British and Irish Lion Jack McGrath is the latest high-profile player to take a similar path next season when he joins Murphy in Belfast. Munster, Connacht, and Ulster all include players who came through the Leinster academy but were unable to secure a contract with the province.

Inevitably some gems will slip through the system. Tadhg Beirne is the most recent case in point when he took his chance with Scarlets a few years ago with a view towards resurrecting his professional career. Munster and Ireland have been the big winners on that front.

Their final opponents on Saturday have also been pretty successful in generating talent internally, even if their modus operandi is slightly different. In fact it’s lazy in the extreme to label them a club that just relies on a fat chequebook to capture silverware as Toulon did in their glory years between 2013 and 2015 when they captured three Heineken-Champions Cups in a row. Saracens have worked extremely hard at producing players through their academy set-up.

Contrary to popular belief, of the 12 Gallagher Premiership clubs, they are the joint highest along with Sale Sharks in terms of throughput from their academy into their senior squad. In fact, 57.4% — 35 of the current squad of 61 players — have graduated from within.

Remarkably that figure includes all five of their 2017 Lions in Owen Farrell, Mako Vunipola, Jamie George, Maro Itoje, and his second row partner George Kruis, along with other regular starters in Alex Goode, Jackson Wrey, and Nick Isiekwe.

Like Leinster, they too work very closely with schools within a catchment area that includes Hertfordshire, Essex, and Kent, partnering with a number of key schools and clubs. It is very noticeable most England underage squads contain a number of promising Saracens players.

Saracens also take a holistic approach with their players, a key part of which is working in close partnership with their commercial sponsors in preparing their players for life after professional rugby. Their close links with South African partners has also enabled them to supplement their work on the ground with an ability to attract the very best Springbok rugby has to offer.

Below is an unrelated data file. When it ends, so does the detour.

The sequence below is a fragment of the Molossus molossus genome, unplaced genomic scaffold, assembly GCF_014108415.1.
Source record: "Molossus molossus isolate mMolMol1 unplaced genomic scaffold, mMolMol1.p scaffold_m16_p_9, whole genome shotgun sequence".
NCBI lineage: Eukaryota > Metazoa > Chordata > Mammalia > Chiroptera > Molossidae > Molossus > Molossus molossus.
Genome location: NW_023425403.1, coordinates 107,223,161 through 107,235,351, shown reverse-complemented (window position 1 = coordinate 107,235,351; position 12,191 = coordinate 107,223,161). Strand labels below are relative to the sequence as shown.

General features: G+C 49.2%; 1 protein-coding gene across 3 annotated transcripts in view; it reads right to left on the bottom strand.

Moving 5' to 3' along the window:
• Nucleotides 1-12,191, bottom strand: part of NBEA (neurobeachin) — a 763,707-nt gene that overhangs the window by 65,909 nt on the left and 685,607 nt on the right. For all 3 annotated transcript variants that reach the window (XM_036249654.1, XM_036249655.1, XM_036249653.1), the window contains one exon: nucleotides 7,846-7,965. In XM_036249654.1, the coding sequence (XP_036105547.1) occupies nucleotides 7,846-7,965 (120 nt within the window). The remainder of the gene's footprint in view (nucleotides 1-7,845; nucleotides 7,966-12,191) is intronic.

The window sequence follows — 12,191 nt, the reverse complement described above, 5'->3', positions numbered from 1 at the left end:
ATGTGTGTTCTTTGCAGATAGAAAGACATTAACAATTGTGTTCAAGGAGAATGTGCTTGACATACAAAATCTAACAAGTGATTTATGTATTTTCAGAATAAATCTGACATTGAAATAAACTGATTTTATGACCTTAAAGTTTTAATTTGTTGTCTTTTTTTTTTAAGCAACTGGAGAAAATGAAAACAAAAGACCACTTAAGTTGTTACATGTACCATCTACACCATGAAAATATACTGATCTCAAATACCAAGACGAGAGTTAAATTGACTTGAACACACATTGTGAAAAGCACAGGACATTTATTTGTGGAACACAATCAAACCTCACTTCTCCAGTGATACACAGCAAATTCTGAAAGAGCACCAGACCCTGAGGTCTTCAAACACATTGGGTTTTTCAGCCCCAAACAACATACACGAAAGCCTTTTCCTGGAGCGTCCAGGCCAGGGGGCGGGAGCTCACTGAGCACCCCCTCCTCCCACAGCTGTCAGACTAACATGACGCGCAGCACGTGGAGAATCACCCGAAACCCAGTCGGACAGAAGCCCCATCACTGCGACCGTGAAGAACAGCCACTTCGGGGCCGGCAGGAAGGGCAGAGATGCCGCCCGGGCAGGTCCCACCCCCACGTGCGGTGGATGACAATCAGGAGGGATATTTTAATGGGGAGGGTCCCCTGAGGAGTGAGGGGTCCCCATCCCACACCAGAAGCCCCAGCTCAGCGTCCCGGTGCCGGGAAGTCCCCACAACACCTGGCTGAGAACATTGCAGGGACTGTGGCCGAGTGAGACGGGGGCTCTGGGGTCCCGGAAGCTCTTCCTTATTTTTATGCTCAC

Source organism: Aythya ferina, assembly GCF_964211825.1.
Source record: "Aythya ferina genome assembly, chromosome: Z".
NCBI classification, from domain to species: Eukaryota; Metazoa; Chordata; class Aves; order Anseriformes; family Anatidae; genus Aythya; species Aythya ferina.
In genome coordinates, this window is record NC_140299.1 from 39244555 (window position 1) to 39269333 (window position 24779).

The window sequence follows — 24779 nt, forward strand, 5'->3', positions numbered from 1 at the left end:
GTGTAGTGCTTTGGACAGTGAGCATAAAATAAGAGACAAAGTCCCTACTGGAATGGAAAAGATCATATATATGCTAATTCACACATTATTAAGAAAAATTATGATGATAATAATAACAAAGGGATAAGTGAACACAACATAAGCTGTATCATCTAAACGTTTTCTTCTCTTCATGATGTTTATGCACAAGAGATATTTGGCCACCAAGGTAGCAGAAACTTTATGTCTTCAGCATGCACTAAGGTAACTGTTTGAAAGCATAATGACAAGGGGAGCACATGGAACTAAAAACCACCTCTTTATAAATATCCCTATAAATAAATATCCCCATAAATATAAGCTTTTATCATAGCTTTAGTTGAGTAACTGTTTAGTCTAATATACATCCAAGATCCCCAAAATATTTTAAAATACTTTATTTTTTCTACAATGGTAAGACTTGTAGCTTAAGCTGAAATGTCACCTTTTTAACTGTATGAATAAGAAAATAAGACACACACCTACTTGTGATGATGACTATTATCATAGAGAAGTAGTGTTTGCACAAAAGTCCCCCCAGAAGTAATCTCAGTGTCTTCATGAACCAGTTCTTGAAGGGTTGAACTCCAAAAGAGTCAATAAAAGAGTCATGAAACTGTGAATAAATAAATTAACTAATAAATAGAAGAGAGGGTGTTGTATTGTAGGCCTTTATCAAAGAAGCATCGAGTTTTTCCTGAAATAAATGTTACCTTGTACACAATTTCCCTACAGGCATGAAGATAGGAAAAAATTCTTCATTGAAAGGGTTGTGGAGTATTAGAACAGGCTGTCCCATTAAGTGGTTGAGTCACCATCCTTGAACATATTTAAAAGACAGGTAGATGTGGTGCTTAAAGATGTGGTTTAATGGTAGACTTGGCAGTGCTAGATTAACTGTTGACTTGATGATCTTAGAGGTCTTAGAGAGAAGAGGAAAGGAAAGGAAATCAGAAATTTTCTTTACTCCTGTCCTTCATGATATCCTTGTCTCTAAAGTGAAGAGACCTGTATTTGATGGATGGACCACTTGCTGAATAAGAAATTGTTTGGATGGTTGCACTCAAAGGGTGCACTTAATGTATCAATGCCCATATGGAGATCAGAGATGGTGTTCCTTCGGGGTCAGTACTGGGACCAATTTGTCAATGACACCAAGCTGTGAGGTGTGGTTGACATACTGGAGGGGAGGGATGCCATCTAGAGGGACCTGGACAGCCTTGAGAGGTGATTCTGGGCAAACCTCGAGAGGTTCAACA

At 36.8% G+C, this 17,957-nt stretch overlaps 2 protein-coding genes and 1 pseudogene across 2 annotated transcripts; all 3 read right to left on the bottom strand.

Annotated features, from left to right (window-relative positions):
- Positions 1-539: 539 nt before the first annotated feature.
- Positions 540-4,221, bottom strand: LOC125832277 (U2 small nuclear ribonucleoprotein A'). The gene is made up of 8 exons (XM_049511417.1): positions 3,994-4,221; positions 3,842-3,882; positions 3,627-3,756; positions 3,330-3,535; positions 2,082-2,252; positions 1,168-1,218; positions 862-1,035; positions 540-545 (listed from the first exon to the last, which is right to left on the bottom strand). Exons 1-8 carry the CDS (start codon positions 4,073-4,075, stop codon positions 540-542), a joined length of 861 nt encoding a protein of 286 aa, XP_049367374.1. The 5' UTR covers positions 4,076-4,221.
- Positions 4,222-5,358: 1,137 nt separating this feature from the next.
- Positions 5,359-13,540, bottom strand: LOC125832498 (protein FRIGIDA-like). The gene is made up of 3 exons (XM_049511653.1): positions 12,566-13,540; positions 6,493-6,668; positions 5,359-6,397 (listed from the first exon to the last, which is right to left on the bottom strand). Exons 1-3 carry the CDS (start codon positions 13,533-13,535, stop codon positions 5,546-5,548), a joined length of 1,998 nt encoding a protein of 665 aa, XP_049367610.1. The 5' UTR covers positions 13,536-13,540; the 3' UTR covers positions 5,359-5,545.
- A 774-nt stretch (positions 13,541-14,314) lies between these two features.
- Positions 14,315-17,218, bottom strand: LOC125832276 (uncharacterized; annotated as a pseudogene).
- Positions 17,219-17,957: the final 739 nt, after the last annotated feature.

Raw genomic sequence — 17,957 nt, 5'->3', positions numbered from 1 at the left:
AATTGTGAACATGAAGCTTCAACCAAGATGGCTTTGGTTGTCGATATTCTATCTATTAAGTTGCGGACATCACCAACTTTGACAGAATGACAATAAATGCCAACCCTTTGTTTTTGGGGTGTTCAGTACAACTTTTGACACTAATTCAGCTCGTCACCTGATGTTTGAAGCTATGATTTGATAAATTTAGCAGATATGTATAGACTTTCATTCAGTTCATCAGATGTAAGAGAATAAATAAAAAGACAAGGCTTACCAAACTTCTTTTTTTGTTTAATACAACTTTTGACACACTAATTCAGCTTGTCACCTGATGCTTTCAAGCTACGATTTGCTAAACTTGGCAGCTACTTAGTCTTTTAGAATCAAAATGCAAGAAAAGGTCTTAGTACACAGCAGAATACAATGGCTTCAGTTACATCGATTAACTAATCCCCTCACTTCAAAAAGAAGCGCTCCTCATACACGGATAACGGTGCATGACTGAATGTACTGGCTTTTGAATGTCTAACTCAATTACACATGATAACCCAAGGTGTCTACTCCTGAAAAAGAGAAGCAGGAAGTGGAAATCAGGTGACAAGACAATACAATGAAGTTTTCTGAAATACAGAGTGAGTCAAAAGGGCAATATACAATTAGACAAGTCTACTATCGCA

Key amongst those in the recent past was explosive hooker Schalk Britz and former Springbok World Cup winner Schalk Burger who retires at the end of this month.

Head coach Mark McCall has excelled in his ability to attract top-quality stars who fit in seamlessly with the ethos of their dressing room with the acquisition of another 2017 Lion in Welsh international Liam Williams last season proving a masterstroke. Another from that Lions squad, England international Elliot Daly, arrives from Wasps next season.

Like Leinster, they will be challenging for the top honours for some time to come. Unlike the Irish provinces however, there is one major caveat attaching to that. Should the strong financial backing they enjoy, primarily from chief benefactor Nigel Wray (that has enabled them to absorb losses of around £5m annually over the last number of years) disappear anytime soon then who knows what might happen.

Saturday’s final in Newcastle brings together the leading clubs and most talented squads in European rugby. Even the bookies are having trouble separating them. Everywhere you look, special players find someone of equal quality on the opposite side, standing in their immediate path. Sexton and Farrell. Itoje and Ryan. Furlong and Mako Vunipola. Lowe and Williams. The list goes on.

This is the dream final. The one big advantage Leinster carry into Newcastle United’s famous home at St James’ Park is a massive support that will outnumber the Saracens following by a ratio of over four to one. Munster carried a similar edge into the Ricoh Arena in the semi-final but Saracens’ all-round game proved to hot to handle.

Leinster will be better equipped to ensure this one will go right to the wire and perhaps all the way to extra-time.